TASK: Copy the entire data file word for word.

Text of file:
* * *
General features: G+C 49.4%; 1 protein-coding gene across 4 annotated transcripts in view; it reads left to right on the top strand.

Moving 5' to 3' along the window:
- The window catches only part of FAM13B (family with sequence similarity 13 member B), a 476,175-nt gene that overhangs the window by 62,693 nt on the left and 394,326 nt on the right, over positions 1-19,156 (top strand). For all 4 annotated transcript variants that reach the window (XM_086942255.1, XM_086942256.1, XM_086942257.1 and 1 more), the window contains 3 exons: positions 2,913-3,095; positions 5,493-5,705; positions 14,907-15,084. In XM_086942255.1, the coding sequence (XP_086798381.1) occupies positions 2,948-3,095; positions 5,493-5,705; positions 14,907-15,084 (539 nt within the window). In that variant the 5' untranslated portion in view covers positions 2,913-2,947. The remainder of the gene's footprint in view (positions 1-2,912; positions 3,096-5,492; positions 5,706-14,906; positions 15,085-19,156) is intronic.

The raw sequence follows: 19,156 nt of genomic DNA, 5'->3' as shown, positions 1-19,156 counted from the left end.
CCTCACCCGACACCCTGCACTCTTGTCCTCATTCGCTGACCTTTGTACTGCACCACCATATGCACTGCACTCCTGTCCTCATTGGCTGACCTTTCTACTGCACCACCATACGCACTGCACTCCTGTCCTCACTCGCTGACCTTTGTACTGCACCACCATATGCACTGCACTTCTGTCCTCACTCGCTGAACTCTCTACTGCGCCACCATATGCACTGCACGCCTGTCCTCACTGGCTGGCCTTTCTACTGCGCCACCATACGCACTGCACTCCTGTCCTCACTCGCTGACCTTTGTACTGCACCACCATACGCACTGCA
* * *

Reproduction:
General features: G+C 49.4%; 1 protein-coding gene across 4 annotated transcripts in view; it reads left to right on the top strand.

Moving 5' to 3' along the window:
- The window catches only part of FAM13B (family with sequence similarity 13 member B), a 476,175-nt gene that overhangs the window by 62,693 nt on the left and 394,326 nt on the right, over positions 1-19,156 (top strand). For all 4 annotated transcript variants that reach the window (XM_086942255.1, XM_086942256.1, XM_086942257.1 and 1 more), the window contains 3 exons: positions 2,913-3,095; positions 5,493-5,705; positions 14,907-15,084. In XM_086942255.1, the coding sequence (XP_086798381.1) occupies positions 2,948-3,095; positions 5,493-5,705; positions 14,907-15,084 (539 nt within the window). In that variant the 5' untranslated portion in view covers positions 2,913-2,947. The remainder of the gene's footprint in view (positions 1-2,912; positions 3,096-5,492; positions 5,706-14,906; positions 15,085-19,156) is intronic.

The raw sequence follows: 19,156 nt of genomic DNA, 5'->3' as shown, positions 1-19,156 counted from the left end.
CCTCACCCGACACCCTGCACTCTTGTCCTCATTCGCTGACCTTTGTACTGCACCACCATATGCACTGCACTCCTGTCCTCATTGGCTGACCTTTCTACTGCACCACCATACGCACTGCACTCCTGTCCTCACTCGCTGACCTTTGTACTGCACCACCATATGCACTGCACTTCTGTCCTCACTCGCTGAACTCTCTACTGCGCCACCATATGCACTGCACGCCTGTCCTCACTGGCTGGCCTTTCTACTGCGCCACCATACGCACTGCACTCCTGTCCTCACTCGCTGACCTTTGTACTGCACCACCATACGCACTGCA